But governments remain wary of pooling military capabilities. They still fear that their partners may block their access to shared equipment if they disapprove of a particular operation. States also disagree on the best way to develop new military technologies. For example, the UK wants to acquire defence equipment with France bilaterally. But since President François Hollande has been in office, France has become increasingly keen to allow other European countries to take part in Franco-British procurement projects. Many countries are averse to committing to ambitious initiatives because they know that these can be costly in the short term – last year Britain notably abandoned its plans to adapt its aircraft carrier so that French planes could land on it, after realising how expensive the adjustments would be. Several EU states are loath to integrate their defence companies with those of other countries, as Germany illustrated when it refused to support the merger between BAE and EADS. Finally, governments do not want their defence firms to lose out on contracts. Many in France worry that several of the cost-saving projects proposed by NATO, including missile defence and the joint purchases of surveillance drones, favour US defence companies.

Europeans need to overcome some of these continued aversions to co-operation. Even though governments would prefer to avoid using military force, they might not have a choice. Several conflicts risk undermining stability in Europe’s southern periphery over the next few years – not least the partial take-over of Mali by Islamist militants, where French forces have already felt compelled to intervene, the civil war in Syria and a possible standoff with Iran. And Washington, struggling with its own budgetary constraints, wants its allies across the world to take more responsibility for their regional security.

President Hollande’s government can allay some of the French concerns about the lack of European industrial participation within NATO cost-saving initiatives. To do so, Paris could suggest projects to the alliance which involve equipment made in Europe. As a participant from the CER seminar has proposed, Berlin, London, Paris or Rome could sell some of their old fighter jets to countries in Central Europe which want to strengthen their arsenals cheaply.

As suggested by another participant at the December discussions, Europeans should buy cutting edge military capabilities only when it is necessary. Over the last few decades, the cost of defence equipment has grown exponentially. Even when their economies are stronger, European governments will increasingly struggle to arm their militaries. In some cases, national security will require governments to continue acquiring the most technologically sophisticated capabilities. But for less sensitive tasks, governments should explore cheaper equipment options and a greater use of civilian suppliers, for example in communications.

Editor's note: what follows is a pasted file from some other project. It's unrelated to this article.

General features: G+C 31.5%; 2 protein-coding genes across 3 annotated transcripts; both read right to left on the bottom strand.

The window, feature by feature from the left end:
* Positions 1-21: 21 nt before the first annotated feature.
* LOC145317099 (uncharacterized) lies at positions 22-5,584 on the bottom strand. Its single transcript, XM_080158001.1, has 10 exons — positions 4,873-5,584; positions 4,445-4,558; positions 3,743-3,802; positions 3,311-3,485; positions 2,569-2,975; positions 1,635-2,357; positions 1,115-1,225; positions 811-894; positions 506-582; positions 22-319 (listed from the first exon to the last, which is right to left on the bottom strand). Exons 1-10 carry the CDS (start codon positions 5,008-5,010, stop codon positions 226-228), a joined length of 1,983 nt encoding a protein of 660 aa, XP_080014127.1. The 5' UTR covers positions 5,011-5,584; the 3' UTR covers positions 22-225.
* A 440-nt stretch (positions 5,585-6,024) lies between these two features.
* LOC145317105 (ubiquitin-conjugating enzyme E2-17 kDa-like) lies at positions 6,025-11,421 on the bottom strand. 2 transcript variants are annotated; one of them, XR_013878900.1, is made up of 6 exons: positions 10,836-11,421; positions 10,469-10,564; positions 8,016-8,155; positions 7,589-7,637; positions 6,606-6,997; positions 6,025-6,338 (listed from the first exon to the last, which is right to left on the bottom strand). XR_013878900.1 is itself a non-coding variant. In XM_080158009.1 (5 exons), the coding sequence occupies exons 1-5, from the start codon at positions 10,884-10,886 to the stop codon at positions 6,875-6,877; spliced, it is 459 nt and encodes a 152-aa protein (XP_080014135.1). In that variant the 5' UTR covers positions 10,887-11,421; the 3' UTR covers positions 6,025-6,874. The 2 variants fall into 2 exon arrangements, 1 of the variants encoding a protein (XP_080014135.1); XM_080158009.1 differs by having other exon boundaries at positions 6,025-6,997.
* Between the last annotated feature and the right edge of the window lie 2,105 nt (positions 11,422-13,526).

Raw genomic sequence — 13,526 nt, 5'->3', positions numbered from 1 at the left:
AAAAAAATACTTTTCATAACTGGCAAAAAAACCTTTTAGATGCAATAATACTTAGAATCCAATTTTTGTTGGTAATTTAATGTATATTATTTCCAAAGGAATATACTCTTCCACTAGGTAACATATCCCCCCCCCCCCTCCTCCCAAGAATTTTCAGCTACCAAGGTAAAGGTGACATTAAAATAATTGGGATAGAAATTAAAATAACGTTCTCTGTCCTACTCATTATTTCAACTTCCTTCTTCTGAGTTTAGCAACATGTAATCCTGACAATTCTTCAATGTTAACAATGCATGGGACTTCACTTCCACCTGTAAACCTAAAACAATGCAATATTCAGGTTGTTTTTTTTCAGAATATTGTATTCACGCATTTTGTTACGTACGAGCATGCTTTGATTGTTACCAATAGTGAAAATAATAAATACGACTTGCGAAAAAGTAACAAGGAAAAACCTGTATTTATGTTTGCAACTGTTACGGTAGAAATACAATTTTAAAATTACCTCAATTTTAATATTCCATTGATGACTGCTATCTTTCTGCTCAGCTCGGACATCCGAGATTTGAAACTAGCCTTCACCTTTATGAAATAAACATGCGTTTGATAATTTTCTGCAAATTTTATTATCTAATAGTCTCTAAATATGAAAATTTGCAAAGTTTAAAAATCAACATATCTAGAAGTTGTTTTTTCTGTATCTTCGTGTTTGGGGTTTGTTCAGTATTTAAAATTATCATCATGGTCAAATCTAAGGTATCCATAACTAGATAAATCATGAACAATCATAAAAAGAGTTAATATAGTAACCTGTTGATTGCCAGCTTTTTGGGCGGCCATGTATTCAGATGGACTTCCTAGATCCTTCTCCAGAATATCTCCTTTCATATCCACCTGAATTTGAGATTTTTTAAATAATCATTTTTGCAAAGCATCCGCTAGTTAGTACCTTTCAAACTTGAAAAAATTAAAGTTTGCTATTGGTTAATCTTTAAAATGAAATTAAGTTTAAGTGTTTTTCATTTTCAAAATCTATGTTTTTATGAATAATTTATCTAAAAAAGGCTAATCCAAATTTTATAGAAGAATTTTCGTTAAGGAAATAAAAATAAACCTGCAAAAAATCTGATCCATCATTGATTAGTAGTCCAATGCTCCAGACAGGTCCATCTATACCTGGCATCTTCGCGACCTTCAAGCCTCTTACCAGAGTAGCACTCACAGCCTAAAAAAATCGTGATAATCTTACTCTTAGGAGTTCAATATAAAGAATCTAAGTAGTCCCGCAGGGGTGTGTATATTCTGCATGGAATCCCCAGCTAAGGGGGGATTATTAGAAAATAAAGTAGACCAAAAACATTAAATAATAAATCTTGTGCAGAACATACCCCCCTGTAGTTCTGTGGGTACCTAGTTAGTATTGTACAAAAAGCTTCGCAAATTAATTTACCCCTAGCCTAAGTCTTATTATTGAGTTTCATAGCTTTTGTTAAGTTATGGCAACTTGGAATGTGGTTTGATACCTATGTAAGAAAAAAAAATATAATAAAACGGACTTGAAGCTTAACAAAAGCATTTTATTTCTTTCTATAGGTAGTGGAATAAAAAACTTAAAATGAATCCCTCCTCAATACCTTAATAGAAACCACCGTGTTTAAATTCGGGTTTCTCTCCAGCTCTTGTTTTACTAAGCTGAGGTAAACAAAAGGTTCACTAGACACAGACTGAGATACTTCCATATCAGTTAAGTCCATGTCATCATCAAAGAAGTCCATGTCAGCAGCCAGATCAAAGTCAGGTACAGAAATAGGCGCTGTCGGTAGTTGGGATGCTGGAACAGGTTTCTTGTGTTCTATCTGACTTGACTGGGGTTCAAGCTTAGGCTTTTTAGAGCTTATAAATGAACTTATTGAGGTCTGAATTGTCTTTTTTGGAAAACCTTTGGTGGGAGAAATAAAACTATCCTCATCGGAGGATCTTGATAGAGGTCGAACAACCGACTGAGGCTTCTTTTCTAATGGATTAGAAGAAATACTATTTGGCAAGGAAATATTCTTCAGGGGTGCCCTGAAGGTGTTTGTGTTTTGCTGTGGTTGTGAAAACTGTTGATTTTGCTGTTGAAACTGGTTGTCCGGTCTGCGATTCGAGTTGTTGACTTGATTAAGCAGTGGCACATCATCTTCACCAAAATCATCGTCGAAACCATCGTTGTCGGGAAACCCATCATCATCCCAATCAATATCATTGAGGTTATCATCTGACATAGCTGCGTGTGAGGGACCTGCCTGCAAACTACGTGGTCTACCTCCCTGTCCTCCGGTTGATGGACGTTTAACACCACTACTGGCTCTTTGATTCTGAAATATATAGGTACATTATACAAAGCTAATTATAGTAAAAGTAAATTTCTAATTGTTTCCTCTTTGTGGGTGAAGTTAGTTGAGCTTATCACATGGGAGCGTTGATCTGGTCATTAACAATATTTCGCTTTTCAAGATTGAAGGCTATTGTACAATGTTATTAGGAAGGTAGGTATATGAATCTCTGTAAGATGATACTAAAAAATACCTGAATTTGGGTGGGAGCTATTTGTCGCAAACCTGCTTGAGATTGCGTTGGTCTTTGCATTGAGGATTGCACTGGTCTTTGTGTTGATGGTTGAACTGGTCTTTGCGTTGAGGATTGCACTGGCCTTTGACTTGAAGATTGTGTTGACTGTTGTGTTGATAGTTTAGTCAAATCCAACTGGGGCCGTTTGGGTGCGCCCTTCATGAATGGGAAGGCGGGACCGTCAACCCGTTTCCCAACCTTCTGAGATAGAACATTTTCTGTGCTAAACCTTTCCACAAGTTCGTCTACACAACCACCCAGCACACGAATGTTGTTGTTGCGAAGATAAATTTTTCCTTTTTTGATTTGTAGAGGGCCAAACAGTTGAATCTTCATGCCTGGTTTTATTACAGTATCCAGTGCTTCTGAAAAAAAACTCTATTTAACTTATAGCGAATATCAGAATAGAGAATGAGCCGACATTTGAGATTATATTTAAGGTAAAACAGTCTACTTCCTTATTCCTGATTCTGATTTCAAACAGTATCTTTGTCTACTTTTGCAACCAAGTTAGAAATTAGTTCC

Finally, European governments must ensure that they do not duplicate their efforts to build the next generation of drones. European governments have long argued that it has been very inefficient for Europe to have three manned fighter jets programmes (Rafale, Eurofighter and Gripen). The duplication has prevented the various programs from benefiting from economies of scale, it has curtailed interoperability amongst European armed forces, and it has led Europeans to compete against each other in export markets.

Over the next few years, Europeans will decide how to develop unmanned combat aircraft and other sophisticated drones. It is still unclear how governments will proceed. France and Britain have announced plans to develop next generation drones bilaterally. EADS and Finmeccanica, Italy’s largest defence company, have floated intentions to do the same. And France has agreed to work on unmanned aircraft with Germany, too.

Under current spending trends, there is insufficient demand in Europe to support several competitive next generation large unmanned aircraft programmes. So Europeans must avoid several unco-ordinated efforts taking place simultaneously. EU countries could barely afford duplicating expensive aerospace programmes prior to the economic crisis. They definitely cannot afford it now.